Check the tides - don't get cut off.

Going on the water ? Ensure you have a lifejacket

Keep to foot paths

Stay away from cliff edges

Keep dogs on leads.

Its not health and safety gone mad, just some simple tips to try and avoid an accident spoiling your day.

In a Coastal Emergency - dial 999 ask for  " COASTGUARD"

Saturday, 13 April 2019

Parish Slipway Closed

Further to our post yesterday;

Public Notice

PARISH SLIPWAY, SWANAGE (adjacent to the Swanage Museum & Heritage Centre, The Square), CLOSED UNTIL FURTHER NOTICE

Due to the Parish Slipway having an extremely slippery surface at the present time the slipway has been closed. Relevant warning signage is in place.

Discussions are being held with the Environment Agency regarding advice on next steps.

Thank you for your patience whilst this matter is being resolved.

 Swanage  Town  Council 

Friday, 12 April 2019

Busy Thursday

The team were called on Thursday to Knoll Beach Studland to assist Dorset Police with a high risk missing person.

Spending nearly three hours searching from Middle Beach to Old Harry, a decision was made to stand the team down as all the key areas had been searched.

Police later found the person safely in Swanage.

Having just returned to the station the team were again tasked to the Parish Slipway after a report of some pollution.  Large areas of the  usual green seaweed had turned white and become very slippery.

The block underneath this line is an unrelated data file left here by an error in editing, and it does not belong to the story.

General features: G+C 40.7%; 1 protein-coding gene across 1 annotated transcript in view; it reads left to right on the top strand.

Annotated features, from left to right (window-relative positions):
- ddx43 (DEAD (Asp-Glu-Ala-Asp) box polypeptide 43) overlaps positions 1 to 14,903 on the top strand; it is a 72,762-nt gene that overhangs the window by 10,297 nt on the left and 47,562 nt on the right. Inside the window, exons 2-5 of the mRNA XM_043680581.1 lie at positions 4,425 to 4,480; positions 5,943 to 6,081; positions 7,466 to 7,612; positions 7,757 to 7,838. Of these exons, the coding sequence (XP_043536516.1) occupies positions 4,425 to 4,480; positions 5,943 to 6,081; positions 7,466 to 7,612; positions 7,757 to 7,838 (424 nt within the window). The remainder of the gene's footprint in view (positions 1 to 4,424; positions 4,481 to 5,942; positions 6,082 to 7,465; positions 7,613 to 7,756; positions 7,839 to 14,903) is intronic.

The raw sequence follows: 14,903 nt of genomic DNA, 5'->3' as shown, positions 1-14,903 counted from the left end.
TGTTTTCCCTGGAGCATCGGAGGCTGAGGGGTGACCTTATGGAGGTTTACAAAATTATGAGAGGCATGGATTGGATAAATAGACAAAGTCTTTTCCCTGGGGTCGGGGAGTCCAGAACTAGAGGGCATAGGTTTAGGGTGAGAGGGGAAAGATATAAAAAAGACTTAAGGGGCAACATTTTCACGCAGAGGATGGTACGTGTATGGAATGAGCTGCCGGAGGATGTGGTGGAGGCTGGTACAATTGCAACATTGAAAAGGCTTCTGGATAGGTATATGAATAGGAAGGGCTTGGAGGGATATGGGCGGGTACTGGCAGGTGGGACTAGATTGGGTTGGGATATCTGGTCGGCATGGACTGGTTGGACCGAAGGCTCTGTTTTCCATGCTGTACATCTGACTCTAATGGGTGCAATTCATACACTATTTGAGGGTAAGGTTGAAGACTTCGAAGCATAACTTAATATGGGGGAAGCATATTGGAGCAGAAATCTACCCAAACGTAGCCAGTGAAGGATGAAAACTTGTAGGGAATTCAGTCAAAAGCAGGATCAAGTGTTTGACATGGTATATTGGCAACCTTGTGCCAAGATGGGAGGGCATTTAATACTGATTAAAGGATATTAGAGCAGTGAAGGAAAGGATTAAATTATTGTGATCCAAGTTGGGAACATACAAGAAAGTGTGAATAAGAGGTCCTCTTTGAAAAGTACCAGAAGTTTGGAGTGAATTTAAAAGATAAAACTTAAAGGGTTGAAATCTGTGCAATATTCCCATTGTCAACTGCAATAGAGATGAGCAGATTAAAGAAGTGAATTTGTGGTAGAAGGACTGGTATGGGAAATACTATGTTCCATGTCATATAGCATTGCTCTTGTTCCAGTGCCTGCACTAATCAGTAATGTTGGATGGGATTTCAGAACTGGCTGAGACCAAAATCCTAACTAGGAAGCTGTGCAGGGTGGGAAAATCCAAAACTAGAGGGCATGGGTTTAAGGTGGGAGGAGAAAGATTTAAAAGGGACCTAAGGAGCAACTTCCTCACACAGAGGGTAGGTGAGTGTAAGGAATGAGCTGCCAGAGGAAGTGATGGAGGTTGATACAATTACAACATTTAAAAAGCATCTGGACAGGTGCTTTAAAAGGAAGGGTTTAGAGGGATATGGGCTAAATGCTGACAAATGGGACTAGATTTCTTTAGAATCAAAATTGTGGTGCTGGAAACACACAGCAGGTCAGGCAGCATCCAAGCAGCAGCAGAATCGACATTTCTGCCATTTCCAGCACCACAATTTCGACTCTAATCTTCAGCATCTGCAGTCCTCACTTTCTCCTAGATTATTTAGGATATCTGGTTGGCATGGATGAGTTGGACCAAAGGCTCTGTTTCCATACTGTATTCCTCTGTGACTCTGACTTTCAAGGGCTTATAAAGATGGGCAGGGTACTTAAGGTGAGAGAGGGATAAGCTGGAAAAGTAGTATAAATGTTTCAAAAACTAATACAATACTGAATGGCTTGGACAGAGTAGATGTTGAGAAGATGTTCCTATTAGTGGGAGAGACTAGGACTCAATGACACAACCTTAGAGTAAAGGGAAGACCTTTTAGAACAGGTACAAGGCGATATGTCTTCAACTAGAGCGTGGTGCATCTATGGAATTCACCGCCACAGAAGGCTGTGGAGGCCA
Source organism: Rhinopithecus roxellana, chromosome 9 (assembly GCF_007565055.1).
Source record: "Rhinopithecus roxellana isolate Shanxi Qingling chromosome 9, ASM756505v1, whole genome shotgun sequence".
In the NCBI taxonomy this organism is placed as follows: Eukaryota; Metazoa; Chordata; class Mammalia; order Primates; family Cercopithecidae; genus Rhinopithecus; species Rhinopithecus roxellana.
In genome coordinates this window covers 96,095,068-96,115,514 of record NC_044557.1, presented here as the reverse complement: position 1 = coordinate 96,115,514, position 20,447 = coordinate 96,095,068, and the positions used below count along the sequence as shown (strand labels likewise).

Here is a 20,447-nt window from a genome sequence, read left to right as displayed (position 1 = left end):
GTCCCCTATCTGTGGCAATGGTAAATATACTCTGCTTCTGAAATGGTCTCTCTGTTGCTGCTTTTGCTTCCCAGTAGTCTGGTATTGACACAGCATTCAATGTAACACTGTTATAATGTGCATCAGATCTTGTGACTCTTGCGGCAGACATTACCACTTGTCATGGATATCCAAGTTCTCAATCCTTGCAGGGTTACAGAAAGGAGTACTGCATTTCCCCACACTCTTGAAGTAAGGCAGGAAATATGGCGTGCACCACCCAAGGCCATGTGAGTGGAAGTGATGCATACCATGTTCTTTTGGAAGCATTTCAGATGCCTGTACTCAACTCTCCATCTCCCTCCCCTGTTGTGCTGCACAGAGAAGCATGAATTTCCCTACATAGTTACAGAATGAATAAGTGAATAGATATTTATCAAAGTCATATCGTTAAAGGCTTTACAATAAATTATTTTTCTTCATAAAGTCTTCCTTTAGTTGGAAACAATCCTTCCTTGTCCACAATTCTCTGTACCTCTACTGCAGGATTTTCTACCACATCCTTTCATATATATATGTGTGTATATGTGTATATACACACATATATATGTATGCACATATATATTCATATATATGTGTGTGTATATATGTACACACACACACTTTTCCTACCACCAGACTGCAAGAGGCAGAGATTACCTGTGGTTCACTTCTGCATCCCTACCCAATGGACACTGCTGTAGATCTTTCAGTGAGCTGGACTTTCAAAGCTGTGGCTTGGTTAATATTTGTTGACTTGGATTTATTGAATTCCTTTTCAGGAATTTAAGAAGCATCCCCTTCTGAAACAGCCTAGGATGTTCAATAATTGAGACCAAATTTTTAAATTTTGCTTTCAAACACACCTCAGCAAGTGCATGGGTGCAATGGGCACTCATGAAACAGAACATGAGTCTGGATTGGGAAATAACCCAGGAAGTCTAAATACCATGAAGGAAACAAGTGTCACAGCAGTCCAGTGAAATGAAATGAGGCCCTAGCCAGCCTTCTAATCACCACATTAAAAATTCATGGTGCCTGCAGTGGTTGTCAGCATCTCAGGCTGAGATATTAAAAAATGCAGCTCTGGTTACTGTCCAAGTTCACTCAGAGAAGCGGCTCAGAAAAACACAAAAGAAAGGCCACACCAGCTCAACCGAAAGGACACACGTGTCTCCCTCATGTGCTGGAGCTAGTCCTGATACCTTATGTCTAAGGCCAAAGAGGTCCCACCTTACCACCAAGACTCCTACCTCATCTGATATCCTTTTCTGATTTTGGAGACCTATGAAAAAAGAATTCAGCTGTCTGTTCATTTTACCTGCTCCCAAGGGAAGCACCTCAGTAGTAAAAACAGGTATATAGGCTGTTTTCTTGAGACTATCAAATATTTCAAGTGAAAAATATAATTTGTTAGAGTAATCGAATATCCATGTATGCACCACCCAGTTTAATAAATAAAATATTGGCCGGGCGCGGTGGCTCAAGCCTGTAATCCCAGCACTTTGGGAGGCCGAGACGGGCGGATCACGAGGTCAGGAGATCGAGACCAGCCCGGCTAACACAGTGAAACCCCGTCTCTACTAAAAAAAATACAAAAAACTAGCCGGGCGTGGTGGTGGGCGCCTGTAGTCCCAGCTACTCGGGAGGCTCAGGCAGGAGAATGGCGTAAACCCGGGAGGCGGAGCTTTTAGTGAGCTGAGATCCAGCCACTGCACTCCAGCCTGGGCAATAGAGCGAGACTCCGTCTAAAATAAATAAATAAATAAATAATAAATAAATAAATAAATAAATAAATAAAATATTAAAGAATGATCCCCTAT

The team met Town Council officials and having sent some photos to the Environment Agency advised that some warning signs be put up.

The Town Council have now closed the slipway and are working with the Environment Agency to remove the sea weed.

Finally it was out for rope training in the evening on the Downs at Swanage.

Sunday, 7 April 2019

Team tasked to concern for person on the cliff

The team were tasked this afternoon to the north end of the bay and a person who may have got stuck on the cliff.

The person had been paragliding but landed in a wooded area later returning to the site  to recover their equipment.
 A concerned member of the public worried for their safety called 999 and the Coastguard were sent to investigate.

Having searched the cliff , the person was located having retrieved their equipment and making their way safely back to the beach.

Sunday, 24 March 2019

Training at Night

Our training continues and this week we headed up to Anvil Point for a night exercise.

 During the day , the area looks very different.  This is a popular climbing area and not always straight forward for us to set up.
 Working at night adds in the need for lighting and the correct clothing.